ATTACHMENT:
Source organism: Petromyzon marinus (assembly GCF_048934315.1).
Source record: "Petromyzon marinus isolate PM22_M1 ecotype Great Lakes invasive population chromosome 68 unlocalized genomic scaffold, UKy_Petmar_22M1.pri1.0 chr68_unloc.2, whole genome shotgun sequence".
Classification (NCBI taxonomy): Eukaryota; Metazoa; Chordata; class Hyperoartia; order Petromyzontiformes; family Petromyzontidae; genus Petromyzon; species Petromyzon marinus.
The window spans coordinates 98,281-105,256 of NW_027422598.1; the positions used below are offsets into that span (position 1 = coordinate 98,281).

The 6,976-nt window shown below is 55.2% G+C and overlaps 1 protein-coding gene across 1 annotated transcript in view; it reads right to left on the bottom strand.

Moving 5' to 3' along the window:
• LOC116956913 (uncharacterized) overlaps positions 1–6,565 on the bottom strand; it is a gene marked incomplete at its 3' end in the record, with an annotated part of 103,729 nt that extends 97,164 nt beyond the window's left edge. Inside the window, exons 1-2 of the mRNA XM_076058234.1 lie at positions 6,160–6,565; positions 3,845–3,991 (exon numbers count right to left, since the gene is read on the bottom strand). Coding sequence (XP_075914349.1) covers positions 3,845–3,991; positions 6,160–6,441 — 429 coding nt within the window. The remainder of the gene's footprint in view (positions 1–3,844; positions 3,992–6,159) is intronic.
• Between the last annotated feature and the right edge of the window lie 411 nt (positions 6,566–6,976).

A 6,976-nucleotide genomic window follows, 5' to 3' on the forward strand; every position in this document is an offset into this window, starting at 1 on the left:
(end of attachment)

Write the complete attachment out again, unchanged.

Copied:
Source organism: Petromyzon marinus (assembly GCF_048934315.1).
Source record: "Petromyzon marinus isolate PM22_M1 ecotype Great Lakes invasive population chromosome 68 unlocalized genomic scaffold, UKy_Petmar_22M1.pri1.0 chr68_unloc.2, whole genome shotgun sequence".
Classification (NCBI taxonomy): Eukaryota; Metazoa; Chordata; class Hyperoartia; order Petromyzontiformes; family Petromyzontidae; genus Petromyzon; species Petromyzon marinus.
The window spans coordinates 98,281-105,256 of NW_027422598.1; the positions used below are offsets into that span (position 1 = coordinate 98,281).

The 6,976-nt window shown below is 55.2% G+C and overlaps 1 protein-coding gene across 1 annotated transcript in view; it reads right to left on the bottom strand.

Moving 5' to 3' along the window:
• LOC116956913 (uncharacterized) overlaps positions 1–6,565 on the bottom strand; it is a gene marked incomplete at its 3' end in the record, with an annotated part of 103,729 nt that extends 97,164 nt beyond the window's left edge. Inside the window, exons 1-2 of the mRNA XM_076058234.1 lie at positions 6,160–6,565; positions 3,845–3,991 (exon numbers count right to left, since the gene is read on the bottom strand). Coding sequence (XP_075914349.1) covers positions 3,845–3,991; positions 6,160–6,441 — 429 coding nt within the window. The remainder of the gene's footprint in view (positions 1–3,844; positions 3,992–6,159) is intronic.
• Between the last annotated feature and the right edge of the window lie 411 nt (positions 6,566–6,976).

A 6,976-nucleotide genomic window follows, 5' to 3' on the forward strand; every position in this document is an offset into this window, starting at 1 on the left: